Another women’s rugby tournament has come and gone – and yet more records have been broken.
Building on the success of the 2022 World Cup in New Zealand, the 2023 Women’s Six Nations featured record home crowds for five of the six teams involved, with England’s 58,498 at Twickenham leading the way.
As the sport continues to evolve and grow, here are some of the key questions it faces.
How do teams keep growing crowds?
England created a template for a women’s rugby matchday, catering to a different Twickenham audience as far more women than usual flooded in.
The Sugababes were booked for half-time of the Red Roses’ Grand Slam victory against France and tickets priced at £20-£30 for adults and £5 for children brought more families in too.
Travelling around the country since 2018 has built England’s fanbase, culminating in Saturday’s world-record crowd.
“It is a very different crowd today – far more women and children,” BBC rugby union correspondent Chris Jones said on the Rugby Union Weekly podcast.
“The queue for food and merchandise was four times as long as the queue for Guinness. It’s very cool to see so many people here today who aren’t Twickenham regulars. It all contributed to it being a special day in English rugby history.”
With the exception of France’s 18,603 in Grenoble, the other records broken in the tournament are more modest.
Wales hosted 8,862 fans in Cardiff, Scotland were cheered on by 4,862 in Edinburgh and Italy welcomed 4,700 in Parma.
While a game at the Principality Stadium may still be a few years off for Wales, France could start to think bigger.
The Stade de France in Paris will be unavailable before it is used as an Olympic venue in 2024, but other stadiums for the 2023 men’s World Cup ranging from 33,000 to 70,000 capacity could be good options.
What about the one-sided scorelines?
Pre-tournament excitement about all the teams having contracted players for the first time has been tempered somewhat by lop-sided scorelines.
It will take time to close the gap with England and France, who have been professional for longer.
Wales – further into professionalism than Scotland and Ireland – showed signs of catching up and have climbed to their highest world ranking of sixth after finishing third in the championship.
Ioan Cunningham’s side were still beaten 59-3 by England and 39-14 by France, but did come out on top of a tight and entertaining game with Scotland in round two.
“There is such a gap between the top two and the rest,” England World Cup-winner Kat Merchant said.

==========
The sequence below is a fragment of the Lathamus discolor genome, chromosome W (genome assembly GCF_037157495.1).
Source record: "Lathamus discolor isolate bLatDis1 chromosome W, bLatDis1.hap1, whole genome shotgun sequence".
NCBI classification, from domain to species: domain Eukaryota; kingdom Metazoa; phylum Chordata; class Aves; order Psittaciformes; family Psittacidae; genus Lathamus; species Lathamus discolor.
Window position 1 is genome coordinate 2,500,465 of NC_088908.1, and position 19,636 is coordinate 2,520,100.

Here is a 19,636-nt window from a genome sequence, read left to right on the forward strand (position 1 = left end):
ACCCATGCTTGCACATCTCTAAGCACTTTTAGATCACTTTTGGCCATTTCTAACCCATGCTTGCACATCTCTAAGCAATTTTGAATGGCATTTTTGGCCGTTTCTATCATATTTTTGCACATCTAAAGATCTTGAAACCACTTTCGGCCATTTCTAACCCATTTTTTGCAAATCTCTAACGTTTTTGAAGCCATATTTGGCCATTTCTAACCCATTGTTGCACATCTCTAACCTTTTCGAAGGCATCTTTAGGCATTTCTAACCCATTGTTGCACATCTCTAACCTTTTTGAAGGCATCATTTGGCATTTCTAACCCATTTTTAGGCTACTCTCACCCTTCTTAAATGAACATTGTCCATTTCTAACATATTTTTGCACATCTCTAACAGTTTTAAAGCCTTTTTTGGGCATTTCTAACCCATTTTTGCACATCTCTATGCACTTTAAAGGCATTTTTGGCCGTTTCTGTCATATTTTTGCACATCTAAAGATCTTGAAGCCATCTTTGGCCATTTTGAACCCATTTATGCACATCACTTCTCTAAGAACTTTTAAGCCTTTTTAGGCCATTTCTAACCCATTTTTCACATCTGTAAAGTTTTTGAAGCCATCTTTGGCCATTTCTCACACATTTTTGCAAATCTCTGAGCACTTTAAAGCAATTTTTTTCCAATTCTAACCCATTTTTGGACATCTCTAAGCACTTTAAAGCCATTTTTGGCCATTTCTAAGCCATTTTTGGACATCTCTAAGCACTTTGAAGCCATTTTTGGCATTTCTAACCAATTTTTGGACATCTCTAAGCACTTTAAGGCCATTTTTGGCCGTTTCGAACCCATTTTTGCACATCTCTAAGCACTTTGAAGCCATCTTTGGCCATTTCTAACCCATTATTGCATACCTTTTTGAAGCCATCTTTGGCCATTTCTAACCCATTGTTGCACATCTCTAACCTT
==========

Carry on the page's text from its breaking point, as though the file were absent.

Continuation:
“The Wales v Scotland game was really close, really exciting and people watching as neutrals thought ‘what a fantastic game’.
“We can’t see the 50-0s because it is just not good for any tournament.”
What will happen with contracts?
On the whole, contracts that allow players to be full-time athletes have understandably contributed to higher quality play.
But there is still progress to be made. Not all Ireland’s players accepted the contracts offered by their union and, given England have always led the way in this area, there are questions over whether Red Roses players should get a pay rise.
Contract values vary, but usually England players are paid about £30,000 for a one-year deal, with the list of those given contracts changing from year to year.
Rugby Players’ Association general secretary Christian Day is involved in discussions over a new deal for when the current contracts end this summer.
“We want a fair representation of what their value to the RFU is,” he said before Saturday’s Grand Slam win – the Red Roses’ fifth successive Six Nations title. “I think it’s rising.”
After Saturday’s victory, England prop Hannah Botterman said: “Obviously the RFU didn’t expect to get nearly 60,000 here. I think we doubled what they expected.
“There’s ongoing talks but we just want to keep the fans happy and keep them flooding these stadiums because it really does give us a boost.”
Merchant called for more “security” for England players on one-year contracts, saying: “Otherwise you start playing badly and you’re going to lose your income. If I was on £30,000 and I got let go, I would really struggle.”
What is the next big tournament?
This autumn World Rugby is launching WXV, a new three-tier global women’s tournament designed to give more teams regular, quality Test matches.
By finishing in the top three of the Six Nations, England, France and Wales have all qualified for the top tier, WXV 1, which will also include three teams out of Australia, New Zealand, Canada and the United States.
That is expected to be played in New Zealand in October, while the men’s World Cup is being played in France.
Scotland are in WXV 2 after finishing fourth in the Six Nations, their highest placing since 2017, but Ireland have gone in the wrong direction.
After winning the Six Nations eight years ago, Ireland finished sixth this year and will be in WXV 3. Italy will face a play-off against Spain for a place in WXV 2.
Former Wales captain Siwan Lillicrap reflected on the impact the new competition could have, saying: “We are seeing glimpses of how we compete with the best in the world.
“The more times we can play them the better we will be at that. Going into tier one of WXV will give us that opportunity to compete more often and close that gap.”